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Mirkat Always Reading

I'm always reading something, usually multiple books at a time.


Traffic: Why We Drive the Way We Do (and What It Says about Us) - Tom Vanderbilt, Marc Cashman



You are not stuck in traffic.  You are traffic.


Most drivers are not nearly as proficient as they think they are.  Many drivers, based on their inflated sense of their own skills, think they can drive just as well, even if they divide their attention between their driving and their phones.  But they are (at times catastrophically) wrong.


Measures designed to make driving safer can actually make it more dangerous, since they facilitate faster driving and less attention to surroundings.


Individual drivers make choices based on their own self-interest, but those choices are often detrimental to the entire driving system, with the cumulative effect of slowing down traffic flow.


I found this book, overall, interesting and informative.  Certain facts were downright counter-intuitive.  At times, I felt I was being bogged down somewhat with the density of some of the data, but I think it's a worthwhile read/listen.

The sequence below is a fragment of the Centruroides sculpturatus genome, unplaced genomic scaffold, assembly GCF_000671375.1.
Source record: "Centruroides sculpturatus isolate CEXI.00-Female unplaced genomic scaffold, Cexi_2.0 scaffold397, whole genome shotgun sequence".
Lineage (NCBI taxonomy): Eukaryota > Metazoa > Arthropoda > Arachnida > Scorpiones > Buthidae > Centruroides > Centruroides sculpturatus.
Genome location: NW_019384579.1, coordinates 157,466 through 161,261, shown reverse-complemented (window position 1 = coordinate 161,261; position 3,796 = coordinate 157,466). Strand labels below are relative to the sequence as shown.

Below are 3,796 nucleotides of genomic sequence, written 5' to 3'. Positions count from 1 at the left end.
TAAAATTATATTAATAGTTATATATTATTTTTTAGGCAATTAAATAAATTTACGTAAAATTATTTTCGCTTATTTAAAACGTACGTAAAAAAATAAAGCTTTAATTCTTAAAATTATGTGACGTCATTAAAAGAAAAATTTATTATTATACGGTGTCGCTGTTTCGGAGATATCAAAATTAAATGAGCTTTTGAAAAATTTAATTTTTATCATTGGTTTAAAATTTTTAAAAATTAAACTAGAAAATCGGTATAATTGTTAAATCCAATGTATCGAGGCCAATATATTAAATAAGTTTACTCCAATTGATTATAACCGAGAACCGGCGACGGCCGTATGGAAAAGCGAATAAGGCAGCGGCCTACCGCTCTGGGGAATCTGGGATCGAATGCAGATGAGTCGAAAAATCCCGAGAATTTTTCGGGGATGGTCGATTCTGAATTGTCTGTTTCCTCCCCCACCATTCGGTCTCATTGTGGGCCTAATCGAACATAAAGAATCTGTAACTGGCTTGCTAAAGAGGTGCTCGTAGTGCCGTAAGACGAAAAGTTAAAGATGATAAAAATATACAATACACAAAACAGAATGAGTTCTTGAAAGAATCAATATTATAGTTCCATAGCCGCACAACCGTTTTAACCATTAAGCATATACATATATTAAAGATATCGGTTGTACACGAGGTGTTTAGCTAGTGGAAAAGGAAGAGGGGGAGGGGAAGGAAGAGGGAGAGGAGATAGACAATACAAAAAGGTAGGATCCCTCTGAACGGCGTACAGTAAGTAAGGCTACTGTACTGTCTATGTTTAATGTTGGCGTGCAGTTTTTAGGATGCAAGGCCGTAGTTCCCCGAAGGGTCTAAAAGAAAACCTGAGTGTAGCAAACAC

Still skeptical that roundabouts are safer for pedestrians.  My own personal example is a roundabout at an intersection that is part of one of my favorite running routes.  Several years back, the roundabout replaced traffic lights.  In my experience, the traffic lights provided a clarity that has been removed.  The road that I have to cross now has a crosswalk meant to stop westbound drivers entering the roundabout and another for eastbound drivers who have just exited it.  There is signage indicating that drivers must stop to allow pedestrians to cross.  I can't even tell you how often drivers roll right through, apparently not even considering the possibility of stopping for lowly on-foot travelers.  Usually, my only hope of crossing is if no drivers are close enough to be a problem.